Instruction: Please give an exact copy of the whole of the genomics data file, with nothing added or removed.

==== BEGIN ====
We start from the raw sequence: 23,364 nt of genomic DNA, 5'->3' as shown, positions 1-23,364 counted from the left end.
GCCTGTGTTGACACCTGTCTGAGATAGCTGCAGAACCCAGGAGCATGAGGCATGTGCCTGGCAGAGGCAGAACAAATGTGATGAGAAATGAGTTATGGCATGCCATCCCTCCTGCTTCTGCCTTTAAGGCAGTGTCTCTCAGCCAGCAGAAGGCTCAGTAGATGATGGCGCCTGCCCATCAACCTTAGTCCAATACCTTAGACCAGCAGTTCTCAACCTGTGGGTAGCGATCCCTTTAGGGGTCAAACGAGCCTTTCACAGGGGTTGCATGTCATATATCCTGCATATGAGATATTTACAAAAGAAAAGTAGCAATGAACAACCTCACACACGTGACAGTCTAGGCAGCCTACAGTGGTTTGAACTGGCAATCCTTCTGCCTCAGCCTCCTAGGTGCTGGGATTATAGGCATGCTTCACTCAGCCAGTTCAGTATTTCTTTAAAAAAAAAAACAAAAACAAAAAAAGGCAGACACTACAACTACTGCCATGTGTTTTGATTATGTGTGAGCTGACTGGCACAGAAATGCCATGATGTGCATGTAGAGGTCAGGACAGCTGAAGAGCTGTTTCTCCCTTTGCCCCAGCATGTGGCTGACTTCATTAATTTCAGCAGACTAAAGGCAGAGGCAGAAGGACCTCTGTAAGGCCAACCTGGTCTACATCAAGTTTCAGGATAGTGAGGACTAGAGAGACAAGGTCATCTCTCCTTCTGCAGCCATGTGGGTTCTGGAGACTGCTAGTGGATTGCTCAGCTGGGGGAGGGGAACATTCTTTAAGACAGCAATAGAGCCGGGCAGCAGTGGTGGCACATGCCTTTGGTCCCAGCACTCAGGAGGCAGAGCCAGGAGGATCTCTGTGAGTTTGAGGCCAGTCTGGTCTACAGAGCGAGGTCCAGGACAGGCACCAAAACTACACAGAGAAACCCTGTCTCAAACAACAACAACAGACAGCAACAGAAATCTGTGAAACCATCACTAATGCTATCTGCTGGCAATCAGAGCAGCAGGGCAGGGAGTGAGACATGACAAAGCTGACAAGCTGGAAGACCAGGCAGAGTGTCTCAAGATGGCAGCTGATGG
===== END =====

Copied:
We start from the raw sequence: 23,364 nt of genomic DNA, 5'->3' as shown, positions 1-23,364 counted from the left end.
GCCTGTGTTGACACCTGTCTGAGATAGCTGCAGAACCCAGGAGCATGAGGCATGTGCCTGGCAGAGGCAGAACAAATGTGATGAGAAATGAGTTATGGCATGCCATCCCTCCTGCTTCTGCCTTTAAGGCAGTGTCTCTCAGCCAGCAGAAGGCTCAGTAGATGATGGCGCCTGCCCATCAACCTTAGTCCAATACCTTAGACCAGCAGTTCTCAACCTGTGGGTAGCGATCCCTTTAGGGGTCAAACGAGCCTTTCACAGGGGTTGCATGTCATATATCCTGCATATGAGATATTTACAAAAGAAAAGTAGCAATGAACAACCTCACACACGTGACAGTCTAGGCAGCCTACAGTGGTTTGAACTGGCAATCCTTCTGCCTCAGCCTCCTAGGTGCTGGGATTATAGGCATGCTTCACTCAGCCAGTTCAGTATTTCTTTAAAAAAAAAAACAAAAACAAAAAAAGGCAGACACTACAACTACTGCCATGTGTTTTGATTATGTGTGAGCTGACTGGCACAGAAATGCCATGATGTGCATGTAGAGGTCAGGACAGCTGAAGAGCTGTTTCTCCCTTTGCCCCAGCATGTGGCTGACTTCATTAATTTCAGCAGACTAAAGGCAGAGGCAGAAGGACCTCTGTAAGGCCAACCTGGTCTACATCAAGTTTCAGGATAGTGAGGACTAGAGAGACAAGGTCATCTCTCCTTCTGCAGCCATGTGGGTTCTGGAGACTGCTAGTGGATTGCTCAGCTGGGGGAGGGGAACATTCTTTAAGACAGCAATAGAGCCGGGCAGCAGTGGTGGCACATGCCTTTGGTCCCAGCACTCAGGAGGCAGAGCCAGGAGGATCTCTGTGAGTTTGAGGCCAGTCTGGTCTACAGAGCGAGGTCCAGGACAGGCACCAAAACTACACAGAGAAACCCTGTCTCAAACAACAACAACAGACAGCAACAGAAATCTGTGAAACCATCACTAATGCTATCTGCTGGCAATCAGAGCAGCAGGGCAGGGAGTGAGACATGACAAAGCTGACAAGCTGGAAGACCAGGCAGAGTGTCTCAAGATGGCAGCTGATGG